Flash floods (unpredictable, sudden and dangerous flooding) will occur twice as often by 2070 as they did in 1990.
Signing up to SEPA’s Floodline service provides you with live flooding information and advice and will notify you when the area you live, work or travel through is at risk of flooding.
Biodiversity is all the different types of animals, plants and other organisms in our natural world. We need our natural world for the air we breathe, the water we drink and the food we eat. But already the impact from the climate emergency on biodiversity is devastating.
Nature is not a nice to have, it’s fundamental to human life. We’re part of a complex ecosystem and if the foundations begin to crumble, the whole system will collapse.
Changes in land use and habitat loss mean our nature is in crisis - nearly 25% of our wildlife is lost and 11% of species in Scotland face extinction. Climate change is only making this worse. Find out more in the State of Nature report.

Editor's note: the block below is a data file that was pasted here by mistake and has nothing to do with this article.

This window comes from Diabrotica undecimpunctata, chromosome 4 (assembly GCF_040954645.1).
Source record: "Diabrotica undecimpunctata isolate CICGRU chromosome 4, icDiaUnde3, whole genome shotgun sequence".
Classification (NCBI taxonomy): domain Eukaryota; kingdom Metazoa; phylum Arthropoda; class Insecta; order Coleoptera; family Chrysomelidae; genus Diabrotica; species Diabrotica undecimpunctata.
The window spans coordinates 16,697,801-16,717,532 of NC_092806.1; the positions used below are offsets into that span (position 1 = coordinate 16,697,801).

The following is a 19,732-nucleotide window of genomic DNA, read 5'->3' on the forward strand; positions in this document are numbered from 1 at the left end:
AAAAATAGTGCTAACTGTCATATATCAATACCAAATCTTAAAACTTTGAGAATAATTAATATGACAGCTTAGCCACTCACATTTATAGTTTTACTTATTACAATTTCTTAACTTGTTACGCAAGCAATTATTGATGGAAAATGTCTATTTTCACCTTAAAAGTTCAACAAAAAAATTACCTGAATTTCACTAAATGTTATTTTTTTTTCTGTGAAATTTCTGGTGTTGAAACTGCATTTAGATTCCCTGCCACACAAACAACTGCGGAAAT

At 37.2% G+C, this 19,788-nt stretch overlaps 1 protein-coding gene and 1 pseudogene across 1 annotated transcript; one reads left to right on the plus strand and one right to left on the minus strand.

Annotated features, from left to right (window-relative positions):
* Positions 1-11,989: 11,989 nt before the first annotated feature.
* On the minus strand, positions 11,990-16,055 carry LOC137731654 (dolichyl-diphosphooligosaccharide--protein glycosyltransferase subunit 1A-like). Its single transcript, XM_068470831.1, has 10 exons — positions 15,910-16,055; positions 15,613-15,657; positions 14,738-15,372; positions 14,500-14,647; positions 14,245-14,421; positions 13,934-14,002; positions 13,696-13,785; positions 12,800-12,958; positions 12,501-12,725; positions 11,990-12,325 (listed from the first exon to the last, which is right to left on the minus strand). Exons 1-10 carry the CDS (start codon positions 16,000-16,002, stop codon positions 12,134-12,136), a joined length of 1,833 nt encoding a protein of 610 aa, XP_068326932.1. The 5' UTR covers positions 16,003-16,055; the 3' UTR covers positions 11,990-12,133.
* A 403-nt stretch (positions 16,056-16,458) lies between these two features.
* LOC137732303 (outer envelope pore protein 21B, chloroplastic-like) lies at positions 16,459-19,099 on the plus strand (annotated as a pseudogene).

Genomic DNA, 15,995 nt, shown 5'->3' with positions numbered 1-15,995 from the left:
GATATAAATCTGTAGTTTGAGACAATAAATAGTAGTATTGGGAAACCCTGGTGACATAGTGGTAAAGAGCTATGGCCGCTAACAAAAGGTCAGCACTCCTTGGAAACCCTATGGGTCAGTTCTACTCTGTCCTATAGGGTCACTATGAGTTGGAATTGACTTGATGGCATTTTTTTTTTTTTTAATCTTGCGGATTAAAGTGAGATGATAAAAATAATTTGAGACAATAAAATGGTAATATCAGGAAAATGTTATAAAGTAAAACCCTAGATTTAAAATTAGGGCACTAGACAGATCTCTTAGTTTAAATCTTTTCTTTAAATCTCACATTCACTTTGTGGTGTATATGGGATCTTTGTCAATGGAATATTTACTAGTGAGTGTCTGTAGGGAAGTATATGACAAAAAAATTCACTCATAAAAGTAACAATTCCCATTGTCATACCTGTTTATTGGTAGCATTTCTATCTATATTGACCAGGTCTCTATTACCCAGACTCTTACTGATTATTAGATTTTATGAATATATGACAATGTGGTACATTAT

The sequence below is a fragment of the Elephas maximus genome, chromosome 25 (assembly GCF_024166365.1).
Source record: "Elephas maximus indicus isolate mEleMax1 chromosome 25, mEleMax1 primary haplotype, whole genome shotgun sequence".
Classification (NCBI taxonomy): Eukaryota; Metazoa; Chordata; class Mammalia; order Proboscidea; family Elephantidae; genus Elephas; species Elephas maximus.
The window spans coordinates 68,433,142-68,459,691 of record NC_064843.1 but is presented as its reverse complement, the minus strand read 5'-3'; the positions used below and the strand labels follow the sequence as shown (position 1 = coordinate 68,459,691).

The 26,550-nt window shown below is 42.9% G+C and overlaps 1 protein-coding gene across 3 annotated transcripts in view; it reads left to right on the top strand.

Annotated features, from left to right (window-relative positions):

Our coastal habitats are seeing pressure from climate change through rising sea levels and storms that are causing our coastlines to waste away.
Invasive non-native species, pests and diseases will thrive and spread under new conditions.
Summer droughts and changes in water supply will severely limit natural growth, alter habitats and impact farming.
Our peatlands, native woodlands, coastal and marine habitats have a vital role to play in taking carbon out of the atmosphere, adapting to climate change and reducing the risks of flood, drought and wildlife loss.